“The police started questioning us right away and controlling us as if we were to blame for the attack,” Taimiyyah said. “But that’s business as usual. We’re used to it.”

Boubekeur and his fellow Muslim leaders have organized a blood drive for the victims of the massacre that will take place Saturday in hospitals all over Nice.

“We have to organize and speak out more,” Boubekeur said, choking up as he spoke. “The world thinks a criminal like this, a murderer, represents Islam. He does not.”

Boubekeur is part of a loosely organized group of Muslim leaders that stretches from Nice to Marseille, the heavily Muslim city where many believed an attack of this scope would occur before it occurred in Nice.

The Cote d’Azur’s Muslim leaders—imams, rectors and mosque administrators—represent a significant portion of the region that the average tourist or expat rarely sees but which is growing in power and influence.

Some of them are allied with what is called the “French French” power structure, which on the Cote d’Azur radiates out from the headquarters of the right-wing mayor Christian Estrosi. Estrosi, for example, fought for years to prevent a big new mosque from opening up in Nice because he said it was funded with Saudi money, but it finally opened up last month.

Others, like Moustapha Dali, 69, the scholarly, well-spoken rector of the central mosque in Cannes, 18 miles east of Nice, is often at war with local city officials and said he was unfairly accused of radicalizing the notorious Cannes-Torcy terrorist cell at his mosque. The mosque’s imam was rousted out of bed by French police and told he could not return to Dali’s mosque but the imam fought the charges and was vindicated.

“We are being targeted because it’s convenient for some of France to do so,” Dali told said. “It is at the point where you really cannot believe half of what you read. There are so many players in this game.”

Less than three tram stops from the iconic Hotel Negresco and the bustling cafes and pastel-colored apartments in the postcard-perfect Old Town where everyone from Matisse to Maupassant and Berlioz lived, is a parallel universe the tourist never sees. Here the streets are filled with women wearing headscarves or the niqab pushing strollers and the men gather in the so-called “Islam du caves” – makeshift underground mosques in garages.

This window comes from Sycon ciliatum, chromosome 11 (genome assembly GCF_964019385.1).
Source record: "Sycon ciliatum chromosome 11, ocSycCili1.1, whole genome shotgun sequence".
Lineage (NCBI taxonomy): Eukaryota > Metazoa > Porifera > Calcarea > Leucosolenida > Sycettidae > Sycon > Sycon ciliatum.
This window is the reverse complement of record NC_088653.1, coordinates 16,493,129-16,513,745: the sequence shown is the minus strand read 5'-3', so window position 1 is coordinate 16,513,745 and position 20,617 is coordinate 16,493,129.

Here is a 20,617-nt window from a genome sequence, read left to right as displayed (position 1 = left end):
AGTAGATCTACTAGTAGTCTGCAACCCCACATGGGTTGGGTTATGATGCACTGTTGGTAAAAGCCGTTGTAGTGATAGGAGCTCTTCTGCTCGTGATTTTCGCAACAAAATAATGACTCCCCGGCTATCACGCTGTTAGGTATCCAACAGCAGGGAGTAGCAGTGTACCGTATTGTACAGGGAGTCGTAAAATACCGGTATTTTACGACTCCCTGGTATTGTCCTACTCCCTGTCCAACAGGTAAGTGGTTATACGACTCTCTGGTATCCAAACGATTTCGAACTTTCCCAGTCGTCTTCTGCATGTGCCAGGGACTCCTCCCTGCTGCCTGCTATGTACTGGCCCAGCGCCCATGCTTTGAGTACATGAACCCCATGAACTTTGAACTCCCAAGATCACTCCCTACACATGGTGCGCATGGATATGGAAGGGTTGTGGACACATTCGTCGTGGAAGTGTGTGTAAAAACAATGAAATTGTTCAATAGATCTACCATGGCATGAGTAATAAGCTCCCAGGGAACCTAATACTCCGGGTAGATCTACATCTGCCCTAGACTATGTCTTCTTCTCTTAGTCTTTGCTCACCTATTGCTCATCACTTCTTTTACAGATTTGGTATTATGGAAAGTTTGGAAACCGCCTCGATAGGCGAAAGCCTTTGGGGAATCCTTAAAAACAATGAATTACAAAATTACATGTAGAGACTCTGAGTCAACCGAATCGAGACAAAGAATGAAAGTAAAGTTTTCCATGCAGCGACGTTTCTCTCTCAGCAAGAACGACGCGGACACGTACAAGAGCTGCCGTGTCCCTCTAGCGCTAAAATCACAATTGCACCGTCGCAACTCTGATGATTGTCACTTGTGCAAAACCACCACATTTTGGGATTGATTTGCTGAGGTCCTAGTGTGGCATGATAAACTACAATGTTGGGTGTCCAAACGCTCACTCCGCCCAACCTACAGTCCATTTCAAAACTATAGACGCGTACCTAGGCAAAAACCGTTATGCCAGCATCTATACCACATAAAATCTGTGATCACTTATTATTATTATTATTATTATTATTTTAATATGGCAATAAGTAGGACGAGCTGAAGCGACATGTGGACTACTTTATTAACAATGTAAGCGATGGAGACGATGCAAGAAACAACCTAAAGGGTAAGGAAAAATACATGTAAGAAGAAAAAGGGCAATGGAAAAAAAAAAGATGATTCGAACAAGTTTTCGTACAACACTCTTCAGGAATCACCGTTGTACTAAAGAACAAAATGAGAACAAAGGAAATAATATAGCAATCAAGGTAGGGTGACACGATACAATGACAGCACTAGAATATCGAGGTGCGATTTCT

Neighborhoods like the Ariane or La Trinité have a reputation for trouble but until Thursday night, the only proven terrorist to come out of the neighborhood was Omar Diaby, the so-called superjihadiste also known as Omar Omsen, the prescient PR mastermind and Senegalese native who began disseminating pro-jihad and anti-Western-imperialism videos in 2012, well before the rise of the so-called Islamic State widely known as ISIS. Omsen was reported to have been killed last year.

But Diaby, who was well-known to Nice police as a petty criminal, turned out to have faked his own death  and revealed that he was still alive in June. The men who run the snack shop in Nice that Diaby used to own are as scornful about Diaby’s alleged religious fervor as they are about the speculation in the international media today about the killer truck driver massacring people in the name of Islam.

48953521.cached

“We know everyone in this community,” said Mohamed, who did not want to give his last name. “We know who ISIS tries to recruit. They don’t come to the mosques where people know and practice true Islam. They recruit the Muslim drug dealers on the corner.”

A detective at a Nice police station in the middle of one of the city’s biggest North African neighborhoods told The Daily Beast that it was “way too soon” to know what the suspect’s motives were for the attack.

“We’re buried under with all sorts of conflicting information right now,” he said. “We have a number of (undercover cops) embedded in the Muslim neighborhoods here. We are in the process of working with several of them. Nobody knows anything yet for sure.”

Maryam, whose parents left Iran when she was 8 and moved to Nice, is now a communications executive in Washington, D.C. and feels despair when she watches American television and then hears from her many friends still living in Nice.

“America is all about making everything black and white and France is all about the nuances and there are so many variables to this situation,” Ayromlou said.